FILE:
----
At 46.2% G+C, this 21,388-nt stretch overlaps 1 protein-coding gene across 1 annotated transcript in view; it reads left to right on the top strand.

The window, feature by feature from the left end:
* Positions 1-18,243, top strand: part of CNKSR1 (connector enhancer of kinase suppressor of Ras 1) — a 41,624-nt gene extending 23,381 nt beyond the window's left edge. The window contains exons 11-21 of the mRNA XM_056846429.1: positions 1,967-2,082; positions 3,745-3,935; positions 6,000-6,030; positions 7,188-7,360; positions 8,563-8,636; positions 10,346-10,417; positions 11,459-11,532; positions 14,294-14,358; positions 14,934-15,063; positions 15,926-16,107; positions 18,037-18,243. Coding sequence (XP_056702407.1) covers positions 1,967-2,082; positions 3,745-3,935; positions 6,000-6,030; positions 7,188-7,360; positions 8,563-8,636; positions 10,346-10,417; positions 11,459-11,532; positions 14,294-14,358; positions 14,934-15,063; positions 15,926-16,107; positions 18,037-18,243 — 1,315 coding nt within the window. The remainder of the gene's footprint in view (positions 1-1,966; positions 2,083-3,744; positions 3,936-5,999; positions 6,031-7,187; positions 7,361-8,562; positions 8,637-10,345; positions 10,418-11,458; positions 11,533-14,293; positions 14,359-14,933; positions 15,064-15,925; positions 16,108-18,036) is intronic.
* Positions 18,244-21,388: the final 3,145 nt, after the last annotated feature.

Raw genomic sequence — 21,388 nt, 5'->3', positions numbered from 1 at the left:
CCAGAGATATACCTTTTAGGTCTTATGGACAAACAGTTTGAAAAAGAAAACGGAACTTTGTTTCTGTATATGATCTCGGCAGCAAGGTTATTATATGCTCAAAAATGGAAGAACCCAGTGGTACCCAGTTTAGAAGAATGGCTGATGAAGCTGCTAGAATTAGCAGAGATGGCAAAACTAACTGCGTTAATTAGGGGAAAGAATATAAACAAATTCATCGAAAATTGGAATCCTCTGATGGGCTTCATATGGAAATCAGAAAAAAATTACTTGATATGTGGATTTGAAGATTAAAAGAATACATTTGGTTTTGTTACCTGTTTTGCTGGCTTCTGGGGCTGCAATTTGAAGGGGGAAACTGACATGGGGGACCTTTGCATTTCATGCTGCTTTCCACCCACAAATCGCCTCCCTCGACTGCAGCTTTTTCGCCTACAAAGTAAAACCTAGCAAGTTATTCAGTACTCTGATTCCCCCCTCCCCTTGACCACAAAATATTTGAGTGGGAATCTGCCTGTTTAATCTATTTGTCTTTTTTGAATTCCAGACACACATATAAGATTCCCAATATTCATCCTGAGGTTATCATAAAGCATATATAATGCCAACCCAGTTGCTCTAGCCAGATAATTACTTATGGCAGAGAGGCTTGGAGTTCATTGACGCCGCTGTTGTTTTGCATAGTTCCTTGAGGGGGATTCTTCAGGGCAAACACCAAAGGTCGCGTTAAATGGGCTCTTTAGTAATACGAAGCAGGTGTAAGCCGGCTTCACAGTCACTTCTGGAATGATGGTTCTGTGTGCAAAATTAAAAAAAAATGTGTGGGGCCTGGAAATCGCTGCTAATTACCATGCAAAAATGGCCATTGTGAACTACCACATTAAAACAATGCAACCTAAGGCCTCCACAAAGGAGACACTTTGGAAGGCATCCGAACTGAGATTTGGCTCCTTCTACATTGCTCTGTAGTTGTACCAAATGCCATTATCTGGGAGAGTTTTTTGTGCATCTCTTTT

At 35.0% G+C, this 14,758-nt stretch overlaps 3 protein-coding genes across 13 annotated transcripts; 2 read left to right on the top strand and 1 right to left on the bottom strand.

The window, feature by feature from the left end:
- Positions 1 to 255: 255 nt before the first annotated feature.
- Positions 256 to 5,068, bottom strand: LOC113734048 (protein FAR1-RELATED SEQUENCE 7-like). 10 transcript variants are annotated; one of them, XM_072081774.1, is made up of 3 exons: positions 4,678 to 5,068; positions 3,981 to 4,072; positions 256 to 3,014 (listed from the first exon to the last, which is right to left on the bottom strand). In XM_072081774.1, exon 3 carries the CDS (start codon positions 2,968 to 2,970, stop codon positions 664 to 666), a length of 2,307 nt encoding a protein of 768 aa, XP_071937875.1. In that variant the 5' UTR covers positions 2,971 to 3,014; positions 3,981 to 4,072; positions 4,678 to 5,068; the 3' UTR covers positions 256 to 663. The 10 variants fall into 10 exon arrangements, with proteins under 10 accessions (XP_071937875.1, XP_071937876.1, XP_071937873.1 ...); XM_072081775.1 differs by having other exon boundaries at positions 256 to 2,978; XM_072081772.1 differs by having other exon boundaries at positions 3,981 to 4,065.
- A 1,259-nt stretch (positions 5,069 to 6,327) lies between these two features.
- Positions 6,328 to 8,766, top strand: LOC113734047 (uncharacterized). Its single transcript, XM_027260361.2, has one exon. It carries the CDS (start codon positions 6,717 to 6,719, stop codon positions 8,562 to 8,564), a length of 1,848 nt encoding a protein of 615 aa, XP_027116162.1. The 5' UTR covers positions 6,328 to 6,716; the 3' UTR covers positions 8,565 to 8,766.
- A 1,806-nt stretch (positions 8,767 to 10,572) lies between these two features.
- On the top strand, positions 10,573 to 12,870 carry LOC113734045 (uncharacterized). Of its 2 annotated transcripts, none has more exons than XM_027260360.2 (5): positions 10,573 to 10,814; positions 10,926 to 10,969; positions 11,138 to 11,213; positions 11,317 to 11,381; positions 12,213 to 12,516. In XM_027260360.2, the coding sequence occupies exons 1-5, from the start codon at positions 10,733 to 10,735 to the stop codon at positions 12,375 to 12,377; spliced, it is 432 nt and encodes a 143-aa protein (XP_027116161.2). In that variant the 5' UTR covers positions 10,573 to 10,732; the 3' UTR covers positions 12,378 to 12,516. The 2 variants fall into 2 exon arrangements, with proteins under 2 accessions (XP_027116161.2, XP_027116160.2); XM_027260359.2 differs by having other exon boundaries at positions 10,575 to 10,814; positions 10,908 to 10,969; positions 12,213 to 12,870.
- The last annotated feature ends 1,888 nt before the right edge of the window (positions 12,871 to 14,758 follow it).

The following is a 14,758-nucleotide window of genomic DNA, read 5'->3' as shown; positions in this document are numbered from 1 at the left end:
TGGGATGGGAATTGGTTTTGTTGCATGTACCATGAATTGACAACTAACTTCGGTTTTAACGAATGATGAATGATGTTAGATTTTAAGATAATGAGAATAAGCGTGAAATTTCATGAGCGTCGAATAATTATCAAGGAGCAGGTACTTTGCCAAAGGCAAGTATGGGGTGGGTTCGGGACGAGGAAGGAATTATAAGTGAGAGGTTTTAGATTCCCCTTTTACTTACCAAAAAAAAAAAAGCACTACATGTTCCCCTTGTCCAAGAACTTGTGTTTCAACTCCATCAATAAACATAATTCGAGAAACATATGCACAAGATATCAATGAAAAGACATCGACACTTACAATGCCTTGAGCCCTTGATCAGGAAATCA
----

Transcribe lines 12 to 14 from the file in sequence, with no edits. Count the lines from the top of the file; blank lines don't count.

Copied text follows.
- Positions 6,328 to 8,766, top strand: LOC113734047 (uncharacterized). Its single transcript, XM_027260361.2, has one exon. It carries the CDS (start codon positions 6,717 to 6,719, stop codon positions 8,562 to 8,564), a length of 1,848 nt encoding a protein of 615 aa, XP_027116162.1. The 5' UTR covers positions 6,328 to 6,716; the 3' UTR covers positions 8,565 to 8,766.
- A 1,806-nt stretch (positions 8,767 to 10,572) lies between these two features.
- On the top strand, positions 10,573 to 12,870 carry LOC113734045 (uncharacterized). Of its 2 annotated transcripts, none has more exons than XM_027260360.2 (5): positions 10,573 to 10,814; positions 10,926 to 10,969; positions 11,138 to 11,213; positions 11,317 to 11,381; positions 12,213 to 12,516. In XM_027260360.2, the coding sequence occupies exons 1-5, from the start codon at positions 10,733 to 10,735 to the stop codon at positions 12,375 to 12,377; spliced, it is 432 nt and encodes a 143-aa protein (XP_027116161.2). In that variant the 5' UTR covers positions 10,573 to 10,732; the 3' UTR covers positions 12,378 to 12,516. The 2 variants fall into 2 exon arrangements, with proteins under 2 accessions (XP_027116161.2, XP_027116160.2); XM_027260359.2 differs by having other exon boundaries at positions 10,575 to 10,814; positions 10,908 to 10,969; positions 12,213 to 12,870.